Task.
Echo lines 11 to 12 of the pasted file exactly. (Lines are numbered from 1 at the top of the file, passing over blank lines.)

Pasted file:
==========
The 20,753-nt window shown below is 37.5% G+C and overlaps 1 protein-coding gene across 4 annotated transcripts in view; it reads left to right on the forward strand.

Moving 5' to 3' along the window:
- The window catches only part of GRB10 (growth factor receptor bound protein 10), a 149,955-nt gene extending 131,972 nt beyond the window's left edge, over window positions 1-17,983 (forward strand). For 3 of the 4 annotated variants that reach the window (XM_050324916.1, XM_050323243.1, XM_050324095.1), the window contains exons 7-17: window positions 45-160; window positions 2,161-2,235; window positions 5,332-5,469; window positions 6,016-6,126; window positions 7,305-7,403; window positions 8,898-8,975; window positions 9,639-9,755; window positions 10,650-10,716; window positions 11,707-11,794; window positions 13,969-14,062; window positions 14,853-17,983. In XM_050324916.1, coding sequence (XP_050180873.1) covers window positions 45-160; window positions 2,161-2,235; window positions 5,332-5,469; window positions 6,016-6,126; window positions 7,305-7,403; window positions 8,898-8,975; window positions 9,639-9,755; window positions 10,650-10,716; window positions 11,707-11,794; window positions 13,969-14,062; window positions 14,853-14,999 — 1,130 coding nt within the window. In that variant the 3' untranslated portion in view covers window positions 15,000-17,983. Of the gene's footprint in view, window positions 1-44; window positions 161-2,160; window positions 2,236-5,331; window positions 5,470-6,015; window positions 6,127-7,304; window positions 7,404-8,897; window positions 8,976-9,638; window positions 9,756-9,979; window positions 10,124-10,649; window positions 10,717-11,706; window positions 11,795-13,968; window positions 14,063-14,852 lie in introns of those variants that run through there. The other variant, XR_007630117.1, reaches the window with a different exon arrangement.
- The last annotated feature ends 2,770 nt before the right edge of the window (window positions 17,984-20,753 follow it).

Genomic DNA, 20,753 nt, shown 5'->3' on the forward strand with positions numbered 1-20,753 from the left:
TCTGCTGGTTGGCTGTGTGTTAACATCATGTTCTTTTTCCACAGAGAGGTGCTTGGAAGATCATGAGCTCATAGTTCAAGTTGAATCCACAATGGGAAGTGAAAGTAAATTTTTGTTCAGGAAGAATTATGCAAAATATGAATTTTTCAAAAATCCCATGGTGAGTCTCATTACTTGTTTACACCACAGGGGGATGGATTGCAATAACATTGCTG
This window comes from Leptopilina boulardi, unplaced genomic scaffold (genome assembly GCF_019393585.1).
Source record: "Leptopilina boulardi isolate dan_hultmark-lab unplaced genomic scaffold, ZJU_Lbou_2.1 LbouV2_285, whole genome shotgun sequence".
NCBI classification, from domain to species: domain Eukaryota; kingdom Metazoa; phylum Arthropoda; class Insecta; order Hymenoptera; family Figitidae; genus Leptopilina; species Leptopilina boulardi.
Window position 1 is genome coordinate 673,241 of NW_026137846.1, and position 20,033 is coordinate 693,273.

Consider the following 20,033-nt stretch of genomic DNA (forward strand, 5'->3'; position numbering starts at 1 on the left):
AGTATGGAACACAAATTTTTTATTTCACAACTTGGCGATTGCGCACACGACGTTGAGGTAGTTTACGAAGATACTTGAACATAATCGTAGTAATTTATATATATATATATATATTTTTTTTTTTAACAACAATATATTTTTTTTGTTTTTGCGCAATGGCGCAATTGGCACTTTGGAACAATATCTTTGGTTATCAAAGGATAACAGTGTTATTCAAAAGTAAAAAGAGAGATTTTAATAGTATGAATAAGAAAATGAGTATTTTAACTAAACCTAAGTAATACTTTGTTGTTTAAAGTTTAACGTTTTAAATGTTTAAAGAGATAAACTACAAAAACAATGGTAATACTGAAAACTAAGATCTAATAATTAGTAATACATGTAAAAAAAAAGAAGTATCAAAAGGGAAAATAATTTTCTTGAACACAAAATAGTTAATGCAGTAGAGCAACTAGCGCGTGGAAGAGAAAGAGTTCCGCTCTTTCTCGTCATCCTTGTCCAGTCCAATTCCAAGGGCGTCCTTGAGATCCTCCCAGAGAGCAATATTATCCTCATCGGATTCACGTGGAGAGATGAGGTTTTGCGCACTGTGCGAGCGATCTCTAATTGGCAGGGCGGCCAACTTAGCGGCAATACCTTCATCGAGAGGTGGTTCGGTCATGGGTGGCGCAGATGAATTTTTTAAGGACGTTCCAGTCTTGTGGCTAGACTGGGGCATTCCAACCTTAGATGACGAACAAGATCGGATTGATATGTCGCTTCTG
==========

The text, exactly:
Consider the following 20,033-nt stretch of genomic DNA (forward strand, 5'->3'; position numbering starts at 1 on the left):
AGTATGGAACACAAATTTTTTATTTCACAACTTGGCGATTGCGCACACGACGTTGAGGTAGTTTACGAAGATACTTGAACATAATCGTAGTAATTTATATATATATATATATATTTTTTTTTTTAACAACAATATATTTTTTTTGTTTTTGCGCAATGGCGCAATTGGCACTTTGGAACAATATCTTTGGTTATCAAAGGATAACAGTGTTATTCAAAAGTAAAAAGAGAGATTTTAATAGTATGAATAAGAAAATGAGTATTTTAACTAAACCTAAGTAATACTTTGTTGTTTAAAGTTTAACGTTTTAAATGTTTAAAGAGATAAACTACAAAAACAATGGTAATACTGAAAACTAAGATCTAATAATTAGTAATACATGTAAAAAAAAAGAAGTATCAAAAGGGAAAATAATTTTCTTGAACACAAAATAGTTAATGCAGTAGAGCAACTAGCGCGTGGAAGAGAAAGAGTTCCGCTCTTTCTCGTCATCCTTGTCCAGTCCAATTCCAAGGGCGTCCTTGAGATCCTCCCAGAGAGCAATATTATCCTCATCGGATTCACGTGGAGAGATGAGGTTTTGCGCACTGTGCGAGCGATCTCTAATTGGCAGGGCGGCCAACTTAGCGGCAATACCTTCATCGAGAGGTGGTTCGGTCATGGGTGGCGCAGATGAATTTTTTAAGGACGTTCCAGTCTTGTGGCTAGACTGGGGCATTCCAACCTTAGATGACGAACAAGATCGGATTGATATGTCGCTTCTG